Sometimes it is hard to ask for help, but it is even harder to provide care for an aging senior or disabled person alone. Studies demonstrate that family caregivers typically put their care recipient’s needs above their own needs, often putting themselves at risk for health issues. Respite care from Aunt Ann’s Home Care in the San Francisco area can help provide some much needed time away for a caregiver to attend to his or her own needs. Check out some of the helpful resources below regarding caregiver respite. Contact us to learn more about how we can assist.
Downloadable Tools and Tips:
Click the links to view or right click to print or save to your computer.
- Reducing Caregiver Burn-out (PDF)
- Signs of Burn-out: A Checklist for Caregivers (PDF)
- Recognizing stress overload and its effects (PDF)
- Understanding Respite Care (PDF)
- Inspirational Quotes for Caregivers (PDF)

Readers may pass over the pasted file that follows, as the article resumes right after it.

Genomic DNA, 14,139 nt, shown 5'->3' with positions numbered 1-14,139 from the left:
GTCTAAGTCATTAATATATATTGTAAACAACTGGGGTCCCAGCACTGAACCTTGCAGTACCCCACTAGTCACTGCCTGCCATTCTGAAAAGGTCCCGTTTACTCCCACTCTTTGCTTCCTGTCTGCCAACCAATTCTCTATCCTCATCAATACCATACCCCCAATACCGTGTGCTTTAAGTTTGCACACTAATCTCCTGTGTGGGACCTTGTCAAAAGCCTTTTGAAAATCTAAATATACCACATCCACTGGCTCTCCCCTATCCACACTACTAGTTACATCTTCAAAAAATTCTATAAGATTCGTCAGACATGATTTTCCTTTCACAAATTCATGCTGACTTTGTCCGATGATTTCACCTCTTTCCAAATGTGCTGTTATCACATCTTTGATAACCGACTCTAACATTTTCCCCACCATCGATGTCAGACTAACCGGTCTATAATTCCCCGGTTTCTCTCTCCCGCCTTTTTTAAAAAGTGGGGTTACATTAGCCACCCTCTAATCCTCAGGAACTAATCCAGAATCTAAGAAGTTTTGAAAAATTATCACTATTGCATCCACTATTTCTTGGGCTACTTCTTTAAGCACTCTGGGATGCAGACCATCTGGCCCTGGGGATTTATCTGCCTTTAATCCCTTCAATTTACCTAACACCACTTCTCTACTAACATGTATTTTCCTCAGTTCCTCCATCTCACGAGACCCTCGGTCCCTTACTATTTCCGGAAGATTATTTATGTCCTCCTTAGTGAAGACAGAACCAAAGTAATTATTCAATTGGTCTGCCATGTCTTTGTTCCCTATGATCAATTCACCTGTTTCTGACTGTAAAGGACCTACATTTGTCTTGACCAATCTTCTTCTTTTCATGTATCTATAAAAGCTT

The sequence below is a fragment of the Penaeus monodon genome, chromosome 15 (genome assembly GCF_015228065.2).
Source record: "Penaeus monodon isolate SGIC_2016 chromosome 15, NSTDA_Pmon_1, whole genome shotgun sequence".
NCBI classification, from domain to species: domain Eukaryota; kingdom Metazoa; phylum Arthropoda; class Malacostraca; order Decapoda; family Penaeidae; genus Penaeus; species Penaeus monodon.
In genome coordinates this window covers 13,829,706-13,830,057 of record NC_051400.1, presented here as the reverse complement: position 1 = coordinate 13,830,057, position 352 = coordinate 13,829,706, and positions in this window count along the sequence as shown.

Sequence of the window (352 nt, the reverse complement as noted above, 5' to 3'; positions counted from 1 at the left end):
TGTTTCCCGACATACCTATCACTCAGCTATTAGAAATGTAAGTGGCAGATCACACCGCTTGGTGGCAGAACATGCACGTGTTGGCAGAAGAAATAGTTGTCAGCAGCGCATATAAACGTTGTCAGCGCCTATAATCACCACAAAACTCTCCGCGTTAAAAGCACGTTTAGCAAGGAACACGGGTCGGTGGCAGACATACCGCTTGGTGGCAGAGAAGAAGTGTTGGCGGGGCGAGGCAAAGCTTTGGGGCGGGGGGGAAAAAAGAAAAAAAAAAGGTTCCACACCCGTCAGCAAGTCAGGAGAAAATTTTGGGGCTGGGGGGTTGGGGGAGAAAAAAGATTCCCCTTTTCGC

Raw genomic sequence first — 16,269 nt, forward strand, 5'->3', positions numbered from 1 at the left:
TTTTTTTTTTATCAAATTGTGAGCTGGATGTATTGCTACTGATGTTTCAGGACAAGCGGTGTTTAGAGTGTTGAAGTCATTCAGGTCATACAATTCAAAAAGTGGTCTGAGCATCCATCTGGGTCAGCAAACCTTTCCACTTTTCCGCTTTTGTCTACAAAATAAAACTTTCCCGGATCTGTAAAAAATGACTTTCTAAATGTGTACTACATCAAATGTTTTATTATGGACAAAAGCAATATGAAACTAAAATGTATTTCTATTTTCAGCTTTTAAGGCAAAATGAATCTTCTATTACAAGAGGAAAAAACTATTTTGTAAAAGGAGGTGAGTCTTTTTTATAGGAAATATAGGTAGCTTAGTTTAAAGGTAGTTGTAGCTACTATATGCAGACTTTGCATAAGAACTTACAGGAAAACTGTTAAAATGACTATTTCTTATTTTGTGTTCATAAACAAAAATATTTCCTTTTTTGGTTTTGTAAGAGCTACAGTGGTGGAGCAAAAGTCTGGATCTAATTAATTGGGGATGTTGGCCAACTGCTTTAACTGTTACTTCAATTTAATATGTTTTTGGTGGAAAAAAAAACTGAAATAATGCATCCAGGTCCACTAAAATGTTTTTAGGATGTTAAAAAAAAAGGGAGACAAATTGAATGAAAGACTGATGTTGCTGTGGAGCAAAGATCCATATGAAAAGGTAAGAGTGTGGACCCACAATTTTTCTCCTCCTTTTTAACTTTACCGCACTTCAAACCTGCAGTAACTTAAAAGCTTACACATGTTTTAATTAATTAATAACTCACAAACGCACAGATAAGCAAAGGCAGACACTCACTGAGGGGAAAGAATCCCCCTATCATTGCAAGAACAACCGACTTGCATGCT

Web Resources for Home Care Solutions for Family Caregivers:
Click the links below to access resource websites to learn more about home care solutions for family caregivers and the benefits of respite care.
The Family Caregiver Alliance offers an informative fact sheet on the risks and symptoms of depression in caregivers.
This informative guide provides valuable tips for keeping healthy while delivering care to others.
This article from caring.com is directed towards Alzheimer’s caregivers; however, the tips are applicable for any type of family caregiving.
The Alzheimer’s Association provides a thorough guide to respite care in this pdf.
This is a checklist developed by a woman who cared for her mother for 15 years and is meant to be given to the respite caregiver as a source of information on the person being cared for.
Here is another checklist developed by the Alzheimer’s Association that one can fill out to provide information to respite caregivers.
Family Caregiving Coordination Websites
These free websites can keep family members and friends up to date on a person’s condition and can serve as care coordination and support networks.
The American Medical Association developed this quick self assessment for a caregiver to determine if the situation is overextending the caregiver’s capabilities and if assistance is needed.